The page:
The weekend brings some higher-profile screenings, and my schedule on Saturday and Sunday reflects that. If some of the Thursday/Friday films were an opportunity to see what you may never hear about again, some of the Saturday/Sunday films are a chance to get a jump on the next four or five months of chatter.
12 Years A Slave (directed by Steve McQueen; screenplay by John Ridley): It's not for nothing that everybody is talking about how tremendous this film is and how earth-shaking is the lead performance from Chiwetel Ejiofor as a free black man in 19th century New York who's kidnapped, stripped of his identity, and sold into slavery. It really is that good. The rare film about American slavery that manages to be primarily about black people's experiences and not white people's, 12 Years is wrenching, awful, moving, beautifully rendered, and sorely needed.
Gravity (directed by Alfonso Cuaron; screenplay by Alfonso and Jonas Cuaron): The story of two astronauts (Sandra Bullock and George Clooney) who encounter serious trouble in space, Gravity is a jaw-dropping display of visual imagination and technical achievement, and it's well worth the attention it's receiving on that basis. The script is somewhat beside the point, but it does unfortunately lapse with some frequency into schlock. Nevertheless, the performances — especially from Bullock — hold up, and it's one of the best and most thoughtful uses of 3D since the technology leaped forward a few years ago.
Can A Song Save Your Life? (directed by John Carney; screenplay by Carney): John Carney's first film, Once, made him a hero to people who like musical films and sweet romances. It's a little jarring to see him making a film with stars as big as Mark Ruffalo and Keira Knightley — The Hulk and Lizzie Bennet! — not to mention an interesting turn from, of all people, Adam Levine. Nevertheless, while it lacks the delicate touch and the rough surface of Once, Can A Song Save Your Life? still shows off Carney's reverence for music, friendship, happy bands of conspirators, and complicated connections. For a movie that could have come off like a Hollywood version of something beautiful and tiny, it's actually quite successful.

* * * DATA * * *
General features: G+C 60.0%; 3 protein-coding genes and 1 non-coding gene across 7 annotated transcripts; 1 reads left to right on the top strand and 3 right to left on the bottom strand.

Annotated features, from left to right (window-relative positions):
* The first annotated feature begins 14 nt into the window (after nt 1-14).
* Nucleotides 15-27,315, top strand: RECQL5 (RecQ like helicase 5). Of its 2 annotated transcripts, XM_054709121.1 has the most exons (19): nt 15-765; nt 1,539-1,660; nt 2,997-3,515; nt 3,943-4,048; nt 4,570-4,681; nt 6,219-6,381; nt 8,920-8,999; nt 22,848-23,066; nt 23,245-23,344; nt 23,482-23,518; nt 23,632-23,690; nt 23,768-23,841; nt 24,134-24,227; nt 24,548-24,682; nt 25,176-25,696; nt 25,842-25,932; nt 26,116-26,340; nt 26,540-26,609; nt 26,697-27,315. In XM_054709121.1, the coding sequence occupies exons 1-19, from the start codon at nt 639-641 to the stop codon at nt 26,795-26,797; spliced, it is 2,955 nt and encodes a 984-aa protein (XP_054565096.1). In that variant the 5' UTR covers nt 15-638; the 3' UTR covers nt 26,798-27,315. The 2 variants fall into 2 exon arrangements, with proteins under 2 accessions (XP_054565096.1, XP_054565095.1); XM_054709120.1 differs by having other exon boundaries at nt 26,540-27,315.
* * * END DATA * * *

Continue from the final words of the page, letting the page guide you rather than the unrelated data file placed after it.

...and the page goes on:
The F Word (directed by Michael Dowse; screenplay by Elan Mastai): The "F" word, you see, is "friends." This romantic comedy from Michael Dowse, who most recently directed the hockey comedy Goon, stars Daniel Radcliffe and Zoe Kazan as dear pals who may or may not be destined for some greater, or at least different, bond. While it occasionally tips into indie preciousness, for the most part, The F Word (based on a play by T.J. Dawe) represents a heartfelt and very funny telling of a story that's been told a million times in the movies, usually badly and glibly. It's not perfect, but it's really a lovely piece of work, and it benefits from fine performances, including from Adam Driver, who has maybe the best delivery of a line about nachos you'll see this year.
The Double (directed by Richard Ayoade; screenplay by Ayoade): Adapted from Fyodor Dostoevsky's novella of the same name, The Double stars Jesse Eisenberg as a miserable clerical worker adrift in anonymous misery until the arrival of his doppelganger, a more assertive, successful, confident man than he's ever been. Ayoade builds a grim, greenly lit world that seems to exist at no particular moment in time other than what is suggested by the stubbornly analog technology and low-quality video, and Eisenberg is strong as both the cocky guy he usually plays and the quiet, contemplative guy he rarely plays anymore. It's a very odd, genuinely offbeat film (there were a noteworthy number of walkouts, though that can have as much to do with the timing of other screenings as the reaction to the film), but it burbles and crackles with imagination.
Life Of Crime: (directed by Daniel Schechter; screenplay by Schechter): An Elmore Leonard adaptation starring Jennifer Aniston as a wealthy woman kidnapped by two criminals, Life Of Crime is only okay, unfortunately. It always seems like it wants to be more fun than it is, and although there are a few nice moments, the conspicuous playfulness that elevates the best Leonard adaptations never emerges.
Copyright NPR. View this article on npr.org.